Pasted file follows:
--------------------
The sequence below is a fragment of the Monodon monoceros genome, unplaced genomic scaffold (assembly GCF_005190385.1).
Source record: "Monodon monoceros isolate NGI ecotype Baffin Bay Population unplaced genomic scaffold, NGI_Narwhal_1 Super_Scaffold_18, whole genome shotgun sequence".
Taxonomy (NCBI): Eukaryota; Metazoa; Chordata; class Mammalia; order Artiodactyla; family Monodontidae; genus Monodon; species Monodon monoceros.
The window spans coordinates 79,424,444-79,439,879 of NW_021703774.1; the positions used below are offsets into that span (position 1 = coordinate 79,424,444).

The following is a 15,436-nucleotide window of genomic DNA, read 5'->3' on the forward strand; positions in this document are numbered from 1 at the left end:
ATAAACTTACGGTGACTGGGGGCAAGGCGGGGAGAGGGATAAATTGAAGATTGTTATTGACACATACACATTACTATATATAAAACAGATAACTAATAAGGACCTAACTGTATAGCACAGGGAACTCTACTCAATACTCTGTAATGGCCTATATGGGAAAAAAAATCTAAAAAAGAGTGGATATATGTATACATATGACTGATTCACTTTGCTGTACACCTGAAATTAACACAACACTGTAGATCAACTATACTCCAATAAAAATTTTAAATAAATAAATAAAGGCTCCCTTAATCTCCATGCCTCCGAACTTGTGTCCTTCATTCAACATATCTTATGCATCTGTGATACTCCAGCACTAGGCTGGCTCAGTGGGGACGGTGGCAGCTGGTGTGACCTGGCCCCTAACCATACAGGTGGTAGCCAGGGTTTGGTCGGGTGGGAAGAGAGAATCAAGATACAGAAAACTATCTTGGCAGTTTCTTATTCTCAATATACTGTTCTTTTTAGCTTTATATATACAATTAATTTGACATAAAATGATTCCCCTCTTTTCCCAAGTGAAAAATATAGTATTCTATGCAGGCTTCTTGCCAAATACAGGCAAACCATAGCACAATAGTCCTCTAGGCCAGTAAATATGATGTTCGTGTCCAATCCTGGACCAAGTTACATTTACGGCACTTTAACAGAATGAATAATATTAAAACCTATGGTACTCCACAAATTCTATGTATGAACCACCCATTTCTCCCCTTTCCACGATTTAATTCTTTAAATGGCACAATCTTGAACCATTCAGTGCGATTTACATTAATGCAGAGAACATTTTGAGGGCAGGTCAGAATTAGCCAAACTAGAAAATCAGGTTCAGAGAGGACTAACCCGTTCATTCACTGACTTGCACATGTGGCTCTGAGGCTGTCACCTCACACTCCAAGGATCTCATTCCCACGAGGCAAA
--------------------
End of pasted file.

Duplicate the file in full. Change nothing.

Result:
The sequence below is a fragment of the Monodon monoceros genome, unplaced genomic scaffold (assembly GCF_005190385.1).
Source record: "Monodon monoceros isolate NGI ecotype Baffin Bay Population unplaced genomic scaffold, NGI_Narwhal_1 Super_Scaffold_18, whole genome shotgun sequence".
Taxonomy (NCBI): Eukaryota; Metazoa; Chordata; class Mammalia; order Artiodactyla; family Monodontidae; genus Monodon; species Monodon monoceros.
The window spans coordinates 79,424,444-79,439,879 of NW_021703774.1; the positions used below are offsets into that span (position 1 = coordinate 79,424,444).

The following is a 15,436-nucleotide window of genomic DNA, read 5'->3' on the forward strand; positions in this document are numbered from 1 at the left end:
ATAAACTTACGGTGACTGGGGGCAAGGCGGGGAGAGGGATAAATTGAAGATTGTTATTGACACATACACATTACTATATATAAAACAGATAACTAATAAGGACCTAACTGTATAGCACAGGGAACTCTACTCAATACTCTGTAATGGCCTATATGGGAAAAAAAATCTAAAAAAGAGTGGATATATGTATACATATGACTGATTCACTTTGCTGTACACCTGAAATTAACACAACACTGTAGATCAACTATACTCCAATAAAAATTTTAAATAAATAAATAAAGGCTCCCTTAATCTCCATGCCTCCGAACTTGTGTCCTTCATTCAACATATCTTATGCATCTGTGATACTCCAGCACTAGGCTGGCTCAGTGGGGACGGTGGCAGCTGGTGTGACCTGGCCCCTAACCATACAGGTGGTAGCCAGGGTTTGGTCGGGTGGGAAGAGAGAATCAAGATACAGAAAACTATCTTGGCAGTTTCTTATTCTCAATATACTGTTCTTTTTAGCTTTATATATACAATTAATTTGACATAAAATGATTCCCCTCTTTTCCCAAGTGAAAAATATAGTATTCTATGCAGGCTTCTTGCCAAATACAGGCAAACCATAGCACAATAGTCCTCTAGGCCAGTAAATATGATGTTCGTGTCCAATCCTGGACCAAGTTACATTTACGGCACTTTAACAGAATGAATAATATTAAAACCTATGGTACTCCACAAATTCTATGTATGAACCACCCATTTCTCCCCTTTCCACGATTTAATTCTTTAAATGGCACAATCTTGAACCATTCAGTGCGATTTACATTAATGCAGAGAACATTTTGAGGGCAGGTCAGAATTAGCCAAACTAGAAAATCAGGTTCAGAGAGGACTAACCCGTTCATTCACTGACTTGCACATGTGGCTCTGAGGCTGTCACCTCACACTCCAAGGATCTCATTCCCACGAGGCAAA